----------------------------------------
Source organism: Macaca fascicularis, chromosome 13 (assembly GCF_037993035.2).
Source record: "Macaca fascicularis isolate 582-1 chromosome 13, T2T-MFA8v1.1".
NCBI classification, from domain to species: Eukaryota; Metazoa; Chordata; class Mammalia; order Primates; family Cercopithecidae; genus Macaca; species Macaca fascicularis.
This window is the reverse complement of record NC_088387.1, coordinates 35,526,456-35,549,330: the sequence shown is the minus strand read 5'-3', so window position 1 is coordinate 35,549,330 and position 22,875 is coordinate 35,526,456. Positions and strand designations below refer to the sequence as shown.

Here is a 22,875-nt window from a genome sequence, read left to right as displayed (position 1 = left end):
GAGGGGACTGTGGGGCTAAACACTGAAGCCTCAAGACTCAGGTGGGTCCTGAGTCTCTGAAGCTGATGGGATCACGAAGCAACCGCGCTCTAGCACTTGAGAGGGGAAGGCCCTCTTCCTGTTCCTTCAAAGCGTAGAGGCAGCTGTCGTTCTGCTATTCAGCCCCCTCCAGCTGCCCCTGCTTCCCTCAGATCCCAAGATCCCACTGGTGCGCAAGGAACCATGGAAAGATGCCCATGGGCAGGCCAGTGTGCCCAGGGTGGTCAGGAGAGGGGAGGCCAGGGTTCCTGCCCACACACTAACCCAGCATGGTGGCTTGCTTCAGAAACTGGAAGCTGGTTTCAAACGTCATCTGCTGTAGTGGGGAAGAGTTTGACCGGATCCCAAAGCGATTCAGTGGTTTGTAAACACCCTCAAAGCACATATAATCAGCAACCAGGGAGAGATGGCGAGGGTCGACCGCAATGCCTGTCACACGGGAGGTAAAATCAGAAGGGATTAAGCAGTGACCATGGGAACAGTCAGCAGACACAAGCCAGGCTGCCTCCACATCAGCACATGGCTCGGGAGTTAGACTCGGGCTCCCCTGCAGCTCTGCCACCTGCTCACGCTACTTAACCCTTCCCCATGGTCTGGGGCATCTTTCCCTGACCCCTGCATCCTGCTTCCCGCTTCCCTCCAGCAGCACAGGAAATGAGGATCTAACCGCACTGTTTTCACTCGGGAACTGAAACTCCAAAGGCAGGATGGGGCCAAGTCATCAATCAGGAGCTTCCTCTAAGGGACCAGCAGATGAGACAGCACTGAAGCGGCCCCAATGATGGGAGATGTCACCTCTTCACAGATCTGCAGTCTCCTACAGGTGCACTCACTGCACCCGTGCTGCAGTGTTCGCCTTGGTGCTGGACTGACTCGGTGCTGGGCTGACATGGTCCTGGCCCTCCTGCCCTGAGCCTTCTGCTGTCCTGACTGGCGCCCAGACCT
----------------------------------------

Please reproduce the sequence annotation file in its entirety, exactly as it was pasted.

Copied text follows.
Source organism: Macaca fascicularis, chromosome 13 (assembly GCF_037993035.2).
Source record: "Macaca fascicularis isolate 582-1 chromosome 13, T2T-MFA8v1.1".
NCBI classification, from domain to species: Eukaryota; Metazoa; Chordata; class Mammalia; order Primates; family Cercopithecidae; genus Macaca; species Macaca fascicularis.
This window is the reverse complement of record NC_088387.1, coordinates 35,526,456-35,549,330: the sequence shown is the minus strand read 5'-3', so window position 1 is coordinate 35,549,330 and position 22,875 is coordinate 35,526,456. Positions and strand designations below refer to the sequence as shown.

Here is a 22,875-nt window from a genome sequence, read left to right as displayed (position 1 = left end):
GAGGGGACTGTGGGGCTAAACACTGAAGCCTCAAGACTCAGGTGGGTCCTGAGTCTCTGAAGCTGATGGGATCACGAAGCAACCGCGCTCTAGCACTTGAGAGGGGAAGGCCCTCTTCCTGTTCCTTCAAAGCGTAGAGGCAGCTGTCGTTCTGCTATTCAGCCCCCTCCAGCTGCCCCTGCTTCCCTCAGATCCCAAGATCCCACTGGTGCGCAAGGAACCATGGAAAGATGCCCATGGGCAGGCCAGTGTGCCCAGGGTGGTCAGGAGAGGGGAGGCCAGGGTTCCTGCCCACACACTAACCCAGCATGGTGGCTTGCTTCAGAAACTGGAAGCTGGTTTCAAACGTCATCTGCTGTAGTGGGGAAGAGTTTGACCGGATCCCAAAGCGATTCAGTGGTTTGTAAACACCCTCAAAGCACATATAATCAGCAACCAGGGAGAGATGGCGAGGGTCGACCGCAATGCCTGTCACACGGGAGGTAAAATCAGAAGGGATTAAGCAGTGACCATGGGAACAGTCAGCAGACACAAGCCAGGCTGCCTCCACATCAGCACATGGCTCGGGAGTTAGACTCGGGCTCCCCTGCAGCTCTGCCACCTGCTCACGCTACTTAACCCTTCCCCATGGTCTGGGGCATCTTTCCCTGACCCCTGCATCCTGCTTCCCGCTTCCCTCCAGCAGCACAGGAAATGAGGATCTAACCGCACTGTTTTCACTCGGGAACTGAAACTCCAAAGGCAGGATGGGGCCAAGTCATCAATCAGGAGCTTCCTCTAAGGGACCAGCAGATGAGACAGCACTGAAGCGGCCCCAATGATGGGAGATGTCACCTCTTCACAGATCTGCAGTCTCCTACAGGTGCACTCACTGCACCCGTGCTGCAGTGTTCGCCTTGGTGCTGGACTGACTCGGTGCTGGGCTGACATGGTCCTGGCCCTCCTGCCCTGAGCCTTCTGCTGTCCTGACTGGCGCCCAGACCT